|Date(s):||October 10, 1874|
|Location(s):||ANNE ARUNDEL, Maryland|
|Course:||“Rise And Fall of the Slave South,” University of Virginia|
The citizens celebrated the burning of a ship called the Peggy Stewart, a ship owned by Anthony Stewart, an Annapolis resident. The Peggy Stewart had arrived full of tea to the Annapolis harbor at a very inopportune time, because Annapolis citizens were keen on enforcing the non-importation agreement. Anthony was willing to pay the tax on the tea and to secretly bring the ship to dock, but word got out and a mob of angry citizens were influential in his decision to allow the ship to be burned. (His other choice was death).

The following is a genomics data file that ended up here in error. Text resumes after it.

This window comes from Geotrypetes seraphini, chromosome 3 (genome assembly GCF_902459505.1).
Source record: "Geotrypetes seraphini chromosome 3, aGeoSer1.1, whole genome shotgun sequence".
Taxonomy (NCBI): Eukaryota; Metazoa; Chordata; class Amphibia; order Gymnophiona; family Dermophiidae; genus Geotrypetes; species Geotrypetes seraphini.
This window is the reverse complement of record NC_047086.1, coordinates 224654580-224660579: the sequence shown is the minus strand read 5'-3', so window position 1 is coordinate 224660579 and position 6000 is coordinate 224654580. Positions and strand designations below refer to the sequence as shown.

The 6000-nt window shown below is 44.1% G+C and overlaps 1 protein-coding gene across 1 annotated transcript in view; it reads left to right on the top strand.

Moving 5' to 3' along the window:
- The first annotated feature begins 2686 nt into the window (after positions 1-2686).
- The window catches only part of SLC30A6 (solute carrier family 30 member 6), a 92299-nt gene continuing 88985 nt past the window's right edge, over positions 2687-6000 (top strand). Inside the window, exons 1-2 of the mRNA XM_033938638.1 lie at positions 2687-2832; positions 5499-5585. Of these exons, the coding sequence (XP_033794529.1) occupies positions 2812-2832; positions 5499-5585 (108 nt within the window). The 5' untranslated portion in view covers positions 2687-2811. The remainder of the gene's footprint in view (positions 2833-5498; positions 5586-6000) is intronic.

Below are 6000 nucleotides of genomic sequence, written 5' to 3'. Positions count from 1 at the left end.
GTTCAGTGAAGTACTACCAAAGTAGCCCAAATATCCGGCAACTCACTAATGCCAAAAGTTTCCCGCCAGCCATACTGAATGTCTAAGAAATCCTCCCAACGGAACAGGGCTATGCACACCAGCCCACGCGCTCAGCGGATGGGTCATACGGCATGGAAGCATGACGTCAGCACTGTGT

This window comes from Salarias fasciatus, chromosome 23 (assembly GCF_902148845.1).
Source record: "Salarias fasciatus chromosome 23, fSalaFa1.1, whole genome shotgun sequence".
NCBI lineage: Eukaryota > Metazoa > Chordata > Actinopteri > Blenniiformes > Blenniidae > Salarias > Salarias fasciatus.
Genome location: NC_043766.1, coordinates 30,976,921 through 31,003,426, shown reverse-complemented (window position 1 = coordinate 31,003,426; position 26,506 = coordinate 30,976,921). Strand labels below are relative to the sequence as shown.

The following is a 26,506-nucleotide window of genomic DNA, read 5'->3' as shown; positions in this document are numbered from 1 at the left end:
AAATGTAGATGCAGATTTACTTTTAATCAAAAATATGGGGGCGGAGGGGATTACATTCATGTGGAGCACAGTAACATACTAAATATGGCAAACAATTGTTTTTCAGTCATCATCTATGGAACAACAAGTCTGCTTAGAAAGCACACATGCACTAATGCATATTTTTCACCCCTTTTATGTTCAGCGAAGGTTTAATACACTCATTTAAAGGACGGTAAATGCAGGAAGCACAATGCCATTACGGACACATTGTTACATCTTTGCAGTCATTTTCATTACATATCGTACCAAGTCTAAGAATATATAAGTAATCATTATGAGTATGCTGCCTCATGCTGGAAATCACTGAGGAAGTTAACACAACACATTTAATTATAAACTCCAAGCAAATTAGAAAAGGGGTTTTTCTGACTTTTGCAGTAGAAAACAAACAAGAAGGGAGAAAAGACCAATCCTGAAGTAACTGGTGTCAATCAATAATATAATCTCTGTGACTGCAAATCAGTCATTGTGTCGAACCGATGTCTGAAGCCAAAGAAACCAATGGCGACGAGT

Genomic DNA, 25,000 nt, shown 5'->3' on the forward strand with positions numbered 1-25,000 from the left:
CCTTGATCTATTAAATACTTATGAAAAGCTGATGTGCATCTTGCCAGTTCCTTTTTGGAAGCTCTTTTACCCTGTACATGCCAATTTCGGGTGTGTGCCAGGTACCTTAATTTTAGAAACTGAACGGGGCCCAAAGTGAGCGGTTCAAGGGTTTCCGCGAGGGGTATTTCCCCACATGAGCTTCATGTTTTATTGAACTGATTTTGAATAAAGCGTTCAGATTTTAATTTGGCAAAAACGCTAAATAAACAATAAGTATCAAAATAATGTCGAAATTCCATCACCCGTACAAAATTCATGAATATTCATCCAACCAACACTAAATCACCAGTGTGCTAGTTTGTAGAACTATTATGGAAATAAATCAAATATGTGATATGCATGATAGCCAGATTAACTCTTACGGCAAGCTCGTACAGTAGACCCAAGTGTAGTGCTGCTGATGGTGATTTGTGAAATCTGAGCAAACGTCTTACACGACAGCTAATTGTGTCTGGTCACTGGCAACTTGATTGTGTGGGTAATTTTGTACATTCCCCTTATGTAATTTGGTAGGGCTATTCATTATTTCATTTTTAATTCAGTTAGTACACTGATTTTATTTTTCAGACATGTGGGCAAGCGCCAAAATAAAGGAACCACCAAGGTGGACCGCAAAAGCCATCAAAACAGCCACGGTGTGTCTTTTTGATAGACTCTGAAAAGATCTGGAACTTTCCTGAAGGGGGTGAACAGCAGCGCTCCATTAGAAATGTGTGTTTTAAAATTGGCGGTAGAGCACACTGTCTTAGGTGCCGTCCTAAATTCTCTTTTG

Annapolis and Baltimore celebrated the tea burning at Annapolis on the gorgeous day of October 19, 1874, exactly 100 years after the original tea burning. Businesses in Annapolis closed, and throngs of people lined the streets to the ringing of the Sam' bell at sunrise, noon and sunset. The 8 A.M. Sam bell was accompanied by a booming Federal salute given by the guns of Fort McHenry. Numerous festivities and closings reveal the importance of the centennial to Annapolis resident. Municipal offices were closed, as well as schools so that children could join in on the jubilant celebration. Many business owners patriotically draped their stores in flags. All day long people crowded the streets and many women chose to wear costumes to add color to the crowds. One of the most notable events was the parade of the Maryland National Guard, with the soldiers giving the appearance that they were ready and eager to rally around the flag in any emergency'.(The Baltimore Sun)